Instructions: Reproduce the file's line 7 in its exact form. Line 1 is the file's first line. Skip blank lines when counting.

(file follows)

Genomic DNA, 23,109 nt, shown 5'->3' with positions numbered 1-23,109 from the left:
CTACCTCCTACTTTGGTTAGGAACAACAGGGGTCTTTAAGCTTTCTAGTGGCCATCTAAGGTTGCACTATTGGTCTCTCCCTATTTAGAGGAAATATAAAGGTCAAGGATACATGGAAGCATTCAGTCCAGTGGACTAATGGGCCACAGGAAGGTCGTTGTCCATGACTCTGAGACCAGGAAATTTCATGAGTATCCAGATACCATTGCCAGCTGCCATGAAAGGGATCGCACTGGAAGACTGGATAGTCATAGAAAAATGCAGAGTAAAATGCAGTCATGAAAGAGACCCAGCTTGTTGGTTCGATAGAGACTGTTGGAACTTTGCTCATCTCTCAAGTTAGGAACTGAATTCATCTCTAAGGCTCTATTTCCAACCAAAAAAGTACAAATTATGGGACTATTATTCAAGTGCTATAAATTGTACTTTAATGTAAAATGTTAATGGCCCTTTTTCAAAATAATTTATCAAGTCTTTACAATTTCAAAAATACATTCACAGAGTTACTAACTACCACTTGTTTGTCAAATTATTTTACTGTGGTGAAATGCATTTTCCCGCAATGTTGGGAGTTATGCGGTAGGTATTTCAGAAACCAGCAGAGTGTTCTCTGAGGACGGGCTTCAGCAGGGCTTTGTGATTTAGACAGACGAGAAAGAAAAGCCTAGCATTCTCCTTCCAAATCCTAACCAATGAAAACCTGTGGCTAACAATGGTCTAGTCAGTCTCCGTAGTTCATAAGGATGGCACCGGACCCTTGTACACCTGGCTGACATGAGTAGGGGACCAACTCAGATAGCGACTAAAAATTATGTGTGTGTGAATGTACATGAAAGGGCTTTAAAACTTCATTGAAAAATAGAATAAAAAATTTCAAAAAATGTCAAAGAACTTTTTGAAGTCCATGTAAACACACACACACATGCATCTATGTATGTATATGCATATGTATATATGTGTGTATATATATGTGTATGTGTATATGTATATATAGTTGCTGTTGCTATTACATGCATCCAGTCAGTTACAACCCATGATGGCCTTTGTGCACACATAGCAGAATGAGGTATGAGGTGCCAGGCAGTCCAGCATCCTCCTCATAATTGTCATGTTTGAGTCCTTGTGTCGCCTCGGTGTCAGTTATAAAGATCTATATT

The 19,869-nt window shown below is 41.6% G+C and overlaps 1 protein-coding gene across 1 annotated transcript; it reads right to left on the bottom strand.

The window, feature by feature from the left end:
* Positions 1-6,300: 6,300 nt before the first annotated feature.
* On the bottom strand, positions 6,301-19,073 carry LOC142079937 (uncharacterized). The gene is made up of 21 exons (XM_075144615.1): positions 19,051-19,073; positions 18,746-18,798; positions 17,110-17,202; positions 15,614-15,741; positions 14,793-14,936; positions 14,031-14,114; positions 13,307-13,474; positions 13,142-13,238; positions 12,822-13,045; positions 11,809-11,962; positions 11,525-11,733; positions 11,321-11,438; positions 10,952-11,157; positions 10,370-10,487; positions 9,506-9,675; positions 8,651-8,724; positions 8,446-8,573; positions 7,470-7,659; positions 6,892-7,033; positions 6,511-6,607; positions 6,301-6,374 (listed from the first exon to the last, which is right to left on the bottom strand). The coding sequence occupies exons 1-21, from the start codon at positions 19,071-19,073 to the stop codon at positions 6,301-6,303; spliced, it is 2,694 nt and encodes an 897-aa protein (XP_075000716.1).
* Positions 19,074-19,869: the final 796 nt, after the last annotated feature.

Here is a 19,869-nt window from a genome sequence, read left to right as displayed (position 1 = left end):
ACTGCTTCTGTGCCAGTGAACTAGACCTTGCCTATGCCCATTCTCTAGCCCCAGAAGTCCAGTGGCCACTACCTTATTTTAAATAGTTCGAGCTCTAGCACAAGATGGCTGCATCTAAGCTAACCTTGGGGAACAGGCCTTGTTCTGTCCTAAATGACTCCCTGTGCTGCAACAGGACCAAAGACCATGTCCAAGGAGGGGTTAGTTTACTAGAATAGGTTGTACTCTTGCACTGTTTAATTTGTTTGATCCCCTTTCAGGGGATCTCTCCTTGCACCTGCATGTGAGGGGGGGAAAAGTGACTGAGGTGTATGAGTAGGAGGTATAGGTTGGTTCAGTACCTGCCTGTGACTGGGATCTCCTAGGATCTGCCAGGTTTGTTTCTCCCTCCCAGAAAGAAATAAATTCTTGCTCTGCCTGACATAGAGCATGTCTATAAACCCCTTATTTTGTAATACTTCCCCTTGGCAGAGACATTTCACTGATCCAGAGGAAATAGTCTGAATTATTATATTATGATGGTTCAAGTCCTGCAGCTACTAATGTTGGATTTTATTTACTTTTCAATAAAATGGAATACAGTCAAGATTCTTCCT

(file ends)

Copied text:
* Positions 19,074-19,869: the final 796 nt, after the last annotated feature.